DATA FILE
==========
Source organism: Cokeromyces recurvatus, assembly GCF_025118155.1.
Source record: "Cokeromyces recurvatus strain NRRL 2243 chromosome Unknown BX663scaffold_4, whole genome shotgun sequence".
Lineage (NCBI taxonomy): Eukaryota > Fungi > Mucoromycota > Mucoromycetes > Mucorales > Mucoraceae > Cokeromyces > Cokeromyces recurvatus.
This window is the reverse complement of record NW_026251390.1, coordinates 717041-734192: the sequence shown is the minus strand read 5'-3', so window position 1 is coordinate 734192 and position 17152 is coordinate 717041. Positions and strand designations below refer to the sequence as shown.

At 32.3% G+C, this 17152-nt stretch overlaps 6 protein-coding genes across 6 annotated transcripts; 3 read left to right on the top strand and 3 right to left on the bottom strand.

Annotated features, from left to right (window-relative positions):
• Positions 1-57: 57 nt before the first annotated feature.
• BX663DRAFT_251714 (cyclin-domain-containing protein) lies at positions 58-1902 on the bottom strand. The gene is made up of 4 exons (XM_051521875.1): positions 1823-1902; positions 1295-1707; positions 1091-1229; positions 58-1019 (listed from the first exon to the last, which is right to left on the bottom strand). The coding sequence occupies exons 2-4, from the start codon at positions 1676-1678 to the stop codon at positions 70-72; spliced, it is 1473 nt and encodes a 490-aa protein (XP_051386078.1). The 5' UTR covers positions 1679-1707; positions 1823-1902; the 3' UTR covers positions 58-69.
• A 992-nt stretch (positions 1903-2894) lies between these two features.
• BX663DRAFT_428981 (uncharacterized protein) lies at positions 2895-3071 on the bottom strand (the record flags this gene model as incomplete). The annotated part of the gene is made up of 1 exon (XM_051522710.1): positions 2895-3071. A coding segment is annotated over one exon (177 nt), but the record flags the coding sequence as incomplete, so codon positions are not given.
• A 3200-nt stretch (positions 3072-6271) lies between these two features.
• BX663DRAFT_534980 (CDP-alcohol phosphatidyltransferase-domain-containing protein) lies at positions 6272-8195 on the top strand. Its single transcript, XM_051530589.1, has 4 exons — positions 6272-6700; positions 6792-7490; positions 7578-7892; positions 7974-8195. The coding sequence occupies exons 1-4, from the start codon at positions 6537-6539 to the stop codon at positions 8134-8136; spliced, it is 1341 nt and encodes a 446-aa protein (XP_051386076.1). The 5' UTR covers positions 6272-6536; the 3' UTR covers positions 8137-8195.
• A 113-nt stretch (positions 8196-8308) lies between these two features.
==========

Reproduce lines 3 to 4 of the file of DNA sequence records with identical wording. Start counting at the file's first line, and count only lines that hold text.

Lineage (NCBI taxonomy): Eukaryota > Fungi > Mucoromycota > Mucoromycetes > Mucorales > Mucoraceae > Cokeromyces > Cokeromyces recurvatus.
This window is the reverse complement of record NW_026251390.1, coordinates 717041-734192: the sequence shown is the minus strand read 5'-3', so window position 1 is coordinate 734192 and position 17152 is coordinate 717041. Positions and strand designations below refer to the sequence as shown.